A word of warning to DiCaprio skin-seekers: the steamy encounters between Christine and her king are not actually seen in the PG-13 film, which opens Friday. The bedroom scene is largely devoted to postcoital depression stemming from the fact that Christine's true love has recently been killed in battle. "That's kind of funny—there's no sex," says Godreche by cell phone from Paris. "There's not nudity or anything. We were not supposed to simulate making love—it's not that obvious. Things like making love or simulating love, I think I'd feel insecure."

The lack of on-screen passion doesn't indicate an absence of chemistry between the actors. "I was excited and really scared," she recalls of her first meeting with the American star. "I was scared about the language, scared the English words would come out of my mouth in a weird way." DiCaprio soon calmed her down. "He was a rock," she recalls, in charmingly accented English. "We were rehearsing a lot, talking about our characters, sharing our thoughts. It was nice that he was so young and so romantic in a weird way."

The actors spent a lot of time trying to get the intimate details of their nuit d'amour just right. "We were talking about very emotional things, [like] the fact that Christine was not in love with the king. We talked so much about why she's making love with him if she doesn't love him. I was stuck on that," Godreche admits. "Why you could make love if you don't love. Christine is very pure and innocent. I'm wondering how she could do this."

DiCaprio, she recalls, provided a simple answer: "She didn't have the choice—he is the king."

DiCaprio has two roles in Iron Mask, playing the cruel young king and his good-natured twin brother, imprisoned in the Bastille in an iron mask for years. He arrived in Paris to make the movie immediately after he finished filming Titanic—which looked, at the time, like it might be a disaster of Waterworld proportions. "We didn't talk about [Titanic]," says Godreche. "I knew it was a huge movie and he had a lot of things to do in it. Everyone was telling him that it was going to be good. But I didn't know it was going to be that successful."

Good Morning America
Leonardo DiCaprio
By Joel Siegel

DiCAPRIO: "...I did a film over the summer called The Man in the Iron Mask with John Malkovich and Jeremy Irons and Gerard Depardieu and Gabriel Byrne and that was unbelievable, working with those guys. I mean it's so cool with working people in that caliber because they're so relaxed about everything. They're almost like children in a sense; it's fun for them at this point. And it was totally cool working on that. But for now, after that movie, I'm taking a long time off."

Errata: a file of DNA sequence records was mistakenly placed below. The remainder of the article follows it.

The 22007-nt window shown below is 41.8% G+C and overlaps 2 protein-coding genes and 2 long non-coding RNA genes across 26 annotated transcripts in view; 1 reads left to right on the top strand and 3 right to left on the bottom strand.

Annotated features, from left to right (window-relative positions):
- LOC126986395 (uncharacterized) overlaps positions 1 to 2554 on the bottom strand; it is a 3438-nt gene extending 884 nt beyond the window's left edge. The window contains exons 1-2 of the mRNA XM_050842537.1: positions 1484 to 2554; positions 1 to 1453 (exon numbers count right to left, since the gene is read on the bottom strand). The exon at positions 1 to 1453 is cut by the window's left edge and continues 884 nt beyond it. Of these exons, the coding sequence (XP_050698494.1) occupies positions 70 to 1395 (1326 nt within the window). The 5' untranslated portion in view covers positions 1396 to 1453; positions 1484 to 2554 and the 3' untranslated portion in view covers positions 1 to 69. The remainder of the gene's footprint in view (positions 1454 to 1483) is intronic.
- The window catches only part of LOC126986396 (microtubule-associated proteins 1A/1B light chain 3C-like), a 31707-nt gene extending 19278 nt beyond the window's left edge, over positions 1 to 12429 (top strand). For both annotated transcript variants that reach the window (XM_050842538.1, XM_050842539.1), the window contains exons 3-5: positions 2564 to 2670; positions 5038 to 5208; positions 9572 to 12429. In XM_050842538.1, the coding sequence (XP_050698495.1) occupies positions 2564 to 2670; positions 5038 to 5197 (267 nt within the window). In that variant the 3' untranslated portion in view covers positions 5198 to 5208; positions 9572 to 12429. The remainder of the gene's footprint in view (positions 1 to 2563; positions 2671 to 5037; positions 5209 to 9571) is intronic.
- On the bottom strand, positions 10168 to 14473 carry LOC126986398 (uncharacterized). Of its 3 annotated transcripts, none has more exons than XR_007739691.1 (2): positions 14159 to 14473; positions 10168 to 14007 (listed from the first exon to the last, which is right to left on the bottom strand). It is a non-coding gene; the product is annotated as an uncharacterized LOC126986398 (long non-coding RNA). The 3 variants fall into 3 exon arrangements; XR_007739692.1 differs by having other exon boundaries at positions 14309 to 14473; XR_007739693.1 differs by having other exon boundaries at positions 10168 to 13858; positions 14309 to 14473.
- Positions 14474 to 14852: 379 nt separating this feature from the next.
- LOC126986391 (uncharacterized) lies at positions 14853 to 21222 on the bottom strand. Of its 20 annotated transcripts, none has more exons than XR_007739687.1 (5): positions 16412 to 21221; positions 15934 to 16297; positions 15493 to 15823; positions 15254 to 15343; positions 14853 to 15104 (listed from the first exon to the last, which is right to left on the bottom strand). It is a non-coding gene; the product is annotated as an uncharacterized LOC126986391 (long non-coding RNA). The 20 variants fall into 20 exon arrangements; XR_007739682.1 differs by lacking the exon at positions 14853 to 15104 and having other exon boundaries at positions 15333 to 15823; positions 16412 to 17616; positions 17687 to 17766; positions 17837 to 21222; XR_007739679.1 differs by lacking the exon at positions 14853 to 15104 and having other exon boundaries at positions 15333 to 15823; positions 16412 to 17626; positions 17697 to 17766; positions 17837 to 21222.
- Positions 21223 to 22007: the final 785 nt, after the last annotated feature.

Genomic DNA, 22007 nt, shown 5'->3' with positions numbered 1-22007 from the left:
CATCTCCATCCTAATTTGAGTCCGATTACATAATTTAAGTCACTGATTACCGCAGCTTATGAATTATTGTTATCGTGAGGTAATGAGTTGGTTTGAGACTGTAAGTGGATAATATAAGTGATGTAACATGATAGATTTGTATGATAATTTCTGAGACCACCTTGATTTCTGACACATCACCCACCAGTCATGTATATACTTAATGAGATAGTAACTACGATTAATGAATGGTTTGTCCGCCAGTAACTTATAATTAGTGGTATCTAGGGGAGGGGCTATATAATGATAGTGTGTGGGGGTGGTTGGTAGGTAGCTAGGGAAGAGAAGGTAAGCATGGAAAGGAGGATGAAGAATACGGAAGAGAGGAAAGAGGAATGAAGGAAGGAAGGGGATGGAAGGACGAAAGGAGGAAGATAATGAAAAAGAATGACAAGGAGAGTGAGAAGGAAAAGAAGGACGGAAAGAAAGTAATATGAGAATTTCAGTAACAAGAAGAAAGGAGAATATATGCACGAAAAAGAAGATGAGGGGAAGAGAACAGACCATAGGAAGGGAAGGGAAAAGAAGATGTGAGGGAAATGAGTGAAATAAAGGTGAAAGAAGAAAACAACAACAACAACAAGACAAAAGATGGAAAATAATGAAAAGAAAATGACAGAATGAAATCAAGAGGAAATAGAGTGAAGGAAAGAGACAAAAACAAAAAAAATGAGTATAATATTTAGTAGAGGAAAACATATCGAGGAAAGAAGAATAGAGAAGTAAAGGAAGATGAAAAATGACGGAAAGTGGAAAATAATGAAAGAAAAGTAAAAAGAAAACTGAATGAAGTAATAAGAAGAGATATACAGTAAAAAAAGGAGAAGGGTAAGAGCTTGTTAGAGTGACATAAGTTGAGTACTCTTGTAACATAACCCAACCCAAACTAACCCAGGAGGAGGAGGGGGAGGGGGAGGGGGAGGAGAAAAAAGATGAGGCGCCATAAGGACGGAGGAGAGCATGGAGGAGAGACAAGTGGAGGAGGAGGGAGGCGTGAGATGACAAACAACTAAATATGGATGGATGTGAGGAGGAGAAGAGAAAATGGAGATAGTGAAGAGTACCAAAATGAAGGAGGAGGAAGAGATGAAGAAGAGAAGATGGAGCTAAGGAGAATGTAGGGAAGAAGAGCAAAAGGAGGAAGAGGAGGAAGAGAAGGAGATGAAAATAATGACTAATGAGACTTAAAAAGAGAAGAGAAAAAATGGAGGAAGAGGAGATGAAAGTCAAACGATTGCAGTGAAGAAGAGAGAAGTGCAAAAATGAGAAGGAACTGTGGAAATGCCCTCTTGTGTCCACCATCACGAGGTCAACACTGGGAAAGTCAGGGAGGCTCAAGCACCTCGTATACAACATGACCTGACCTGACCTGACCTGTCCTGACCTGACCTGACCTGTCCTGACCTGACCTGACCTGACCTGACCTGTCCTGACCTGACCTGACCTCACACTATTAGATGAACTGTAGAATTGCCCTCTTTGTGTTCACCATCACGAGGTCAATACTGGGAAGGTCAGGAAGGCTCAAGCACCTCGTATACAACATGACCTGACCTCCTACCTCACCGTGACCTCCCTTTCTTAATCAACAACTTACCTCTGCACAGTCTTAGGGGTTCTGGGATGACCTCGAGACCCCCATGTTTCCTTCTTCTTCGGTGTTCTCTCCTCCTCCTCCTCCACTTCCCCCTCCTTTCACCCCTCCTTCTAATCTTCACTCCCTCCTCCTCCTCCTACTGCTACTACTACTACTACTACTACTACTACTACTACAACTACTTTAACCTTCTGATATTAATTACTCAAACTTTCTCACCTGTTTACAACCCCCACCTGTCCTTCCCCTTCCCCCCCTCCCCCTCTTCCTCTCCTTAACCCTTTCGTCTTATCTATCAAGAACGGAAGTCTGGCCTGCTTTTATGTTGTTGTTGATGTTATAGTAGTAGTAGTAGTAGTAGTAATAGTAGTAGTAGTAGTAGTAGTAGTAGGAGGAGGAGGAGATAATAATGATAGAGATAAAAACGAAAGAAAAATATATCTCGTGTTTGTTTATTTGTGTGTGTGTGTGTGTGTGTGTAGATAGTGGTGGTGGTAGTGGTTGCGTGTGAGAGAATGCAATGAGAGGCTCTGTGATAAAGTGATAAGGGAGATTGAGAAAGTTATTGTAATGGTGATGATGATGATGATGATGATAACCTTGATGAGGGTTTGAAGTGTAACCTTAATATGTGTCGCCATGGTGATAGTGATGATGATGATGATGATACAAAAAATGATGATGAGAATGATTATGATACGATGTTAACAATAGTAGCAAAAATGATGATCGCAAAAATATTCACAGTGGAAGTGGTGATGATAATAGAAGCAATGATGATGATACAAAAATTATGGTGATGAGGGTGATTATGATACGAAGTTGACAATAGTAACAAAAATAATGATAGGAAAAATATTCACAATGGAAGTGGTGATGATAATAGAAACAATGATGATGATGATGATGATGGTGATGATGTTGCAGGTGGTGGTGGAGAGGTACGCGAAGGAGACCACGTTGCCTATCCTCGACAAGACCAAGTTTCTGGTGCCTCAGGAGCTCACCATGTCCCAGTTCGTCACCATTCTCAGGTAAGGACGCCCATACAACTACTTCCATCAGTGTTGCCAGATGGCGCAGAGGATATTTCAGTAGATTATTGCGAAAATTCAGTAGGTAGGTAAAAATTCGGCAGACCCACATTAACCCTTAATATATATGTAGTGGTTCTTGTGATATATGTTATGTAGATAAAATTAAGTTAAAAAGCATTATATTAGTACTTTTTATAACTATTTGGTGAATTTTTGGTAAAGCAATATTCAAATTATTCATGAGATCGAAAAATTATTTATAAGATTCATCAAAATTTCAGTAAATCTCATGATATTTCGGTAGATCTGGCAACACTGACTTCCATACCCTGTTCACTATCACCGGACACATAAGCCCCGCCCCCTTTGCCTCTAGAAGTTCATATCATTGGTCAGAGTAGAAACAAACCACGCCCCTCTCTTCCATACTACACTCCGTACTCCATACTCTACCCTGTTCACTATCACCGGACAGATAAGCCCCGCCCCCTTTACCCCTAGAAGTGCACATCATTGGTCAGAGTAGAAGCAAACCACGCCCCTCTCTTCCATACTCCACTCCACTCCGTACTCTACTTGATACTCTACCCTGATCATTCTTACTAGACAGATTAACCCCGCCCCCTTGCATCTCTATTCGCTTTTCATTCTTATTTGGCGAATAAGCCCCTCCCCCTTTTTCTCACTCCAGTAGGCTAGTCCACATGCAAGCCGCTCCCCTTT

DiCaprio as Louis

Much of the difference between Louis and Phillipe was played out in their eyes. DiCaprio's Louis (above) was a fierce self-preservationist; while his Phillipe (below) was a soft-hearted hero.

DiCaprio as Phillipe


Back to our MAIN PAGE.

DISCLAIMER: All of the written text and animated GIFs associated with this site are the sole property of TheOldWoman, unless noted otherwise, and may not be reproduced in whole or in part without Mare's permission. All of the images associated with this site are the sole property of the original filmmakers and/or photographers, unless noted otherwise, and are reproduced here under the auspices of "fair use" of copyrighted materials to accent reviews, promote the projects of Leonardo DiCaprio, and entertain his fans. No, I cannot reproduce hard copies of the images for you, so please do not ask. FYI: For those of you who have asked, most of the images created for this site were done so with the help of the SNAPPY Video Snapshot program and the GIF Construction Set program available on the net.

TO GET A COPY OF THIS VIDEO, try your local video outlets, or Blockbuster Video, Columbia House Video, or Reel Video on the web.